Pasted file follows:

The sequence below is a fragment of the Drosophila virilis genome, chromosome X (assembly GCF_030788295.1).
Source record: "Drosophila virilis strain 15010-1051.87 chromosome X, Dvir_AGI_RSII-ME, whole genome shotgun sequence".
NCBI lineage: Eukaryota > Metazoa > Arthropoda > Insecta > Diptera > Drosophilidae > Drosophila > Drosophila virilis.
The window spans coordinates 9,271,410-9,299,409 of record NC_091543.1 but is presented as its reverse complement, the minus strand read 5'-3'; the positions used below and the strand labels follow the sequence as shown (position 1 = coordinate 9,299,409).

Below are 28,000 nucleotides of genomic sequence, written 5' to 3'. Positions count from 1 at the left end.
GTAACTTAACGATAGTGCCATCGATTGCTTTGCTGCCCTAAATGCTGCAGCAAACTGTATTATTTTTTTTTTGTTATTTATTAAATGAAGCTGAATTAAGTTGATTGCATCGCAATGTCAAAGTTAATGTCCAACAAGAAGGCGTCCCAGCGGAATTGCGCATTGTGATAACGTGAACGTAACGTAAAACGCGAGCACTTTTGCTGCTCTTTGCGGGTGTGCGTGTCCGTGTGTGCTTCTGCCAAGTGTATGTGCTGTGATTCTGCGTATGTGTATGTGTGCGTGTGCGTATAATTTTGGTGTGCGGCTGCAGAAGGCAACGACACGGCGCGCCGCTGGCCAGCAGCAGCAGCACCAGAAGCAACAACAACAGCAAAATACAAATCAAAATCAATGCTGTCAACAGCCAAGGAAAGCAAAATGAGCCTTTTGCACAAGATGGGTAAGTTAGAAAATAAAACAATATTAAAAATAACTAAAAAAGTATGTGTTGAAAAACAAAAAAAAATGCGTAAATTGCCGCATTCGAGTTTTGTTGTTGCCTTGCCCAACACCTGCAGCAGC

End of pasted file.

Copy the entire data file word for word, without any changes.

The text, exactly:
The sequence below is a fragment of the Drosophila virilis genome, chromosome X (assembly GCF_030788295.1).
Source record: "Drosophila virilis strain 15010-1051.87 chromosome X, Dvir_AGI_RSII-ME, whole genome shotgun sequence".
NCBI lineage: Eukaryota > Metazoa > Arthropoda > Insecta > Diptera > Drosophilidae > Drosophila > Drosophila virilis.
The window spans coordinates 9,271,410-9,299,409 of record NC_091543.1 but is presented as its reverse complement, the minus strand read 5'-3'; the positions used below and the strand labels follow the sequence as shown (position 1 = coordinate 9,299,409).

Below are 28,000 nucleotides of genomic sequence, written 5' to 3'. Positions count from 1 at the left end.
GTAACTTAACGATAGTGCCATCGATTGCTTTGCTGCCCTAAATGCTGCAGCAAACTGTATTATTTTTTTTTTGTTATTTATTAAATGAAGCTGAATTAAGTTGATTGCATCGCAATGTCAAAGTTAATGTCCAACAAGAAGGCGTCCCAGCGGAATTGCGCATTGTGATAACGTGAACGTAACGTAAAACGCGAGCACTTTTGCTGCTCTTTGCGGGTGTGCGTGTCCGTGTGTGCTTCTGCCAAGTGTATGTGCTGTGATTCTGCGTATGTGTATGTGTGCGTGTGCGTATAATTTTGGTGTGCGGCTGCAGAAGGCAACGACACGGCGCGCCGCTGGCCAGCAGCAGCAGCACCAGAAGCAACAACAACAGCAAAATACAAATCAAAATCAATGCTGTCAACAGCCAAGGAAAGCAAAATGAGCCTTTTGCACAAGATGGGTAAGTTAGAAAATAAAACAATATTAAAAATAACTAAAAAAGTATGTGTTGAAAAACAAAAAAAAATGCGTAAATTGCCGCATTCGAGTTTTGTTGTTGCCTTGCCCAACACCTGCAGCAGC